Thursday, October 27, 2011
Cars and casinos versus cars rather than casinos: the ghost of John Prescott
Secretary of State for Business Vince Cable had a good line in his speech at Liberal Democrat Conference last month: cars, not casinos. The point was that after 13 years of a Labour government sucking up to the financial services sector and letting manufacturing go to the wall, the Coalition has moved us in a new direction in which we support manufacturing. Build cars rather than back the casino activities of the risk-taking bankers (and remember they took risks with other people's money).
Though most Labour members with whom I have conversations seem to believe the 13 years of Labour rule under Blair and Brown never seemed to happen, or have somehow removed those years from their collective memory and conscience, occasional ghosts of their past come back to haunt them and remind them of what they don't want to recall: their 13 years in power. So, a blast from the past today arrived in the form of John Prescott, Labour's very own clowning Cabinet court jester.
British manufacturing may have fared badly under Labour but Prescott did his bit to boost the profile of Jaguar cars. Two Jags Prescott was his nickname. He was also the person responsible for the moves to boost British prosperity by regenerating derelict areas by turning each into a mini-Las Vegas, complete with deregulated casinos. Gambling was the big idea for regenerating Britain under Labour.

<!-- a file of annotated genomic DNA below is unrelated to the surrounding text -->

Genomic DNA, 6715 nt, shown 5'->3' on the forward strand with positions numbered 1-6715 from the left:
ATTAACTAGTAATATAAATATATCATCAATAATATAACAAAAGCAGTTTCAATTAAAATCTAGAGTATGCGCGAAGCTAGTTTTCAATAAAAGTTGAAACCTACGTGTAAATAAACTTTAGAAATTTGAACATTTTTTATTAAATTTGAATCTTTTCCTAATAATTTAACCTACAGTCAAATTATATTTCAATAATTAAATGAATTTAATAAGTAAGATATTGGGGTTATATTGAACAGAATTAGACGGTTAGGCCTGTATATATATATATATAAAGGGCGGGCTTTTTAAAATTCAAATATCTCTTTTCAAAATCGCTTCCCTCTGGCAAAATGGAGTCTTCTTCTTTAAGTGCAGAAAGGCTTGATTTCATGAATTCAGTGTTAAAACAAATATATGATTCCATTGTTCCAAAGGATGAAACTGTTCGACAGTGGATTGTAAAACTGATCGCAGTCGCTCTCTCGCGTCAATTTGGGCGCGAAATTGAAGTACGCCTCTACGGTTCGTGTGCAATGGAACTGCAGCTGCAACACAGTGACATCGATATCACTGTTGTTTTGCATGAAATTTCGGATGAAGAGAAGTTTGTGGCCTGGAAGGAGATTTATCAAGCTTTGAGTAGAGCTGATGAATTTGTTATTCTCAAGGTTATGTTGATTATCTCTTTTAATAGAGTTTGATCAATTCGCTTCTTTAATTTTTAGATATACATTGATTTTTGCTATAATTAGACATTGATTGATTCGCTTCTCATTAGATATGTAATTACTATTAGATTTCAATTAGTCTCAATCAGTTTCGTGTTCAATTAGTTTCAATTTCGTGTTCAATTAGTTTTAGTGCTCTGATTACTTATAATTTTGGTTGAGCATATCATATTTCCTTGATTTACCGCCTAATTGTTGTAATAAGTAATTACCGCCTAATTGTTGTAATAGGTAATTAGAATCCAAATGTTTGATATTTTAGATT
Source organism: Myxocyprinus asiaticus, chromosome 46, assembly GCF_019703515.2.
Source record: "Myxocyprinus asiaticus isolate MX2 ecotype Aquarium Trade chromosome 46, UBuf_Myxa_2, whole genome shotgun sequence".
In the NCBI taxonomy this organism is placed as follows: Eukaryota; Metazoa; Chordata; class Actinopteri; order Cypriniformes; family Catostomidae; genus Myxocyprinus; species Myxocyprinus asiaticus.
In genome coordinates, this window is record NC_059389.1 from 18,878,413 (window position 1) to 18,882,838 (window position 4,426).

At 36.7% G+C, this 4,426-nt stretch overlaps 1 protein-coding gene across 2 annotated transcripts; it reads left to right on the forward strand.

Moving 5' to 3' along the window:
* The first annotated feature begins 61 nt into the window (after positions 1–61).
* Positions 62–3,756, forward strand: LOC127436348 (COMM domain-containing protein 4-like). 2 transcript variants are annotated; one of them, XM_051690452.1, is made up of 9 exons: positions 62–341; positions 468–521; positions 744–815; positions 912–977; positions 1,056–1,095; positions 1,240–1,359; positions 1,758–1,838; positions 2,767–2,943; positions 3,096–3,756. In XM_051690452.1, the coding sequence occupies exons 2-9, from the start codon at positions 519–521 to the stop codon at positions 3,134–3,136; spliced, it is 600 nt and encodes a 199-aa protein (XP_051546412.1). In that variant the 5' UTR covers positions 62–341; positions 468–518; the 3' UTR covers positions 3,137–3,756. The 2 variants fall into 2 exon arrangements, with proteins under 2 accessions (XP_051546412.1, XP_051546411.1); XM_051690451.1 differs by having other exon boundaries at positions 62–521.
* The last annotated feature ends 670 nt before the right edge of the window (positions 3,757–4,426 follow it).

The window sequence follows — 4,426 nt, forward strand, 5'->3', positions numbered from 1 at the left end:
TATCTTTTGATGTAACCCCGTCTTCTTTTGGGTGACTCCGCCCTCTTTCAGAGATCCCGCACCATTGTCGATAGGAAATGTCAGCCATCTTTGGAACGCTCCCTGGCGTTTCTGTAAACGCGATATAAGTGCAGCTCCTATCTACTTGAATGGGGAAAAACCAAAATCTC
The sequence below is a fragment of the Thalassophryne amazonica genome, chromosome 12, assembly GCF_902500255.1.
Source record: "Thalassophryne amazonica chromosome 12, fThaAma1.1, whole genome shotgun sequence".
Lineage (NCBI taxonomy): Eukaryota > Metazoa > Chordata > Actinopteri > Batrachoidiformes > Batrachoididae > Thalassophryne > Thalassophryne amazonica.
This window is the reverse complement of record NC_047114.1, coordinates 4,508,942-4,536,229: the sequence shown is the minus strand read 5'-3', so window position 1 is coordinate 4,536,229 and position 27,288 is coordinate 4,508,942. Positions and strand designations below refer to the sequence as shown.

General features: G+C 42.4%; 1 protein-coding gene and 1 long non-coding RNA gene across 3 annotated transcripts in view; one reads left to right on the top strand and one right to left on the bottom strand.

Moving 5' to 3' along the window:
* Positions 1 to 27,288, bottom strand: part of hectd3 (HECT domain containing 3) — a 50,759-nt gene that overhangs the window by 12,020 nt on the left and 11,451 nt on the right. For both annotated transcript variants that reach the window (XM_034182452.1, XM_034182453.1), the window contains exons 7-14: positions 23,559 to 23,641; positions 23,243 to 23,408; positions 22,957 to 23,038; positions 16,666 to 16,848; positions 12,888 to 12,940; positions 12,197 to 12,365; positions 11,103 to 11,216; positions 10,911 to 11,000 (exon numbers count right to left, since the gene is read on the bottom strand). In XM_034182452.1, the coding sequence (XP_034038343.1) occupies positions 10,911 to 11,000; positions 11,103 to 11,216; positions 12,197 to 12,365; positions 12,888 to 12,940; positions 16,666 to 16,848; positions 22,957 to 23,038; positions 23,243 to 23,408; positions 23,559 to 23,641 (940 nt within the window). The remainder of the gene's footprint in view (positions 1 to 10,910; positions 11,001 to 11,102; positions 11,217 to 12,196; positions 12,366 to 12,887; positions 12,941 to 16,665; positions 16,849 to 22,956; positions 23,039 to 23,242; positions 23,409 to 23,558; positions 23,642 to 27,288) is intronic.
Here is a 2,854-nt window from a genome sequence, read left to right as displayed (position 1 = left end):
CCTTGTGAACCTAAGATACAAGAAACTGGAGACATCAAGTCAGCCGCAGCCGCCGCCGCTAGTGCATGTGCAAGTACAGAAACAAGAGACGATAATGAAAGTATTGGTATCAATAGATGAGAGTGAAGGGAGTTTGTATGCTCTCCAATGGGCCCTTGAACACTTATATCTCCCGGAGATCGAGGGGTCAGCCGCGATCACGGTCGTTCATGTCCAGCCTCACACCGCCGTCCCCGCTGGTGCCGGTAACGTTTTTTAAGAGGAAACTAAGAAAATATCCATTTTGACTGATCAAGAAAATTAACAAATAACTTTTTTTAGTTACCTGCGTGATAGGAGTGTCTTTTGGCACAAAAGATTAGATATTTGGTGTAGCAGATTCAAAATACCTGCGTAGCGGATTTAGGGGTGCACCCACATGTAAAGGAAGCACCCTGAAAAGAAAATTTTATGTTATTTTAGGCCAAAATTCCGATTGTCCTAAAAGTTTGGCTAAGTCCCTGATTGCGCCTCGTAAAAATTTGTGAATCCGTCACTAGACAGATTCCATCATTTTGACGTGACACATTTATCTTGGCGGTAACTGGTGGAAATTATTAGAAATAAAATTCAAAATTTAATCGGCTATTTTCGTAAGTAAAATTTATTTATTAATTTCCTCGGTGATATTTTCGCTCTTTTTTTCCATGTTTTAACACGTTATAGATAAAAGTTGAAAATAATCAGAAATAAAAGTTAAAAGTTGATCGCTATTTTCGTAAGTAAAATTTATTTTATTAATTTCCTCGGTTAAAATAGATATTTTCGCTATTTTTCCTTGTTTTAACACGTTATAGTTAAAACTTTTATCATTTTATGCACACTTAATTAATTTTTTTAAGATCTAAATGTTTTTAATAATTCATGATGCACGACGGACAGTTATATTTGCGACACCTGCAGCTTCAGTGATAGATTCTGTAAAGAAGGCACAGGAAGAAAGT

Back in 2004, a decision was taken to pack Prescott off to Australia to study how casinos work there. I'm not sure if this was an attempt simply to get rid of him for a while by sending him to the other side of the planet, or was a serious attempt to teach Prescott how to bet, gamble and waste money more effectively. Nevertheless, Junket John arrived Down Under and duely visited restaurants and casinos, complete with taxpayer funder credit card.
His private office managed to spend £456 at the Star City casino in Sydney, £490 at Doyle’s seafood restaurant in Watson’s Bay and £75 at an aquarium. All this has come to light because the Coalition government has decided to publish the details of what's been spent on government financed credit cards.
Labour's plans to turn Britain into Europe's off shore Las Vegas got nowhere, though Labour did a good job at turning us into a banker's casino paradise. Prescott, always something of a hero for many in the Labour party, is something of a Ghost of Labour Past. I wonder what more there is to come out from the publication of Labour's credit card spending.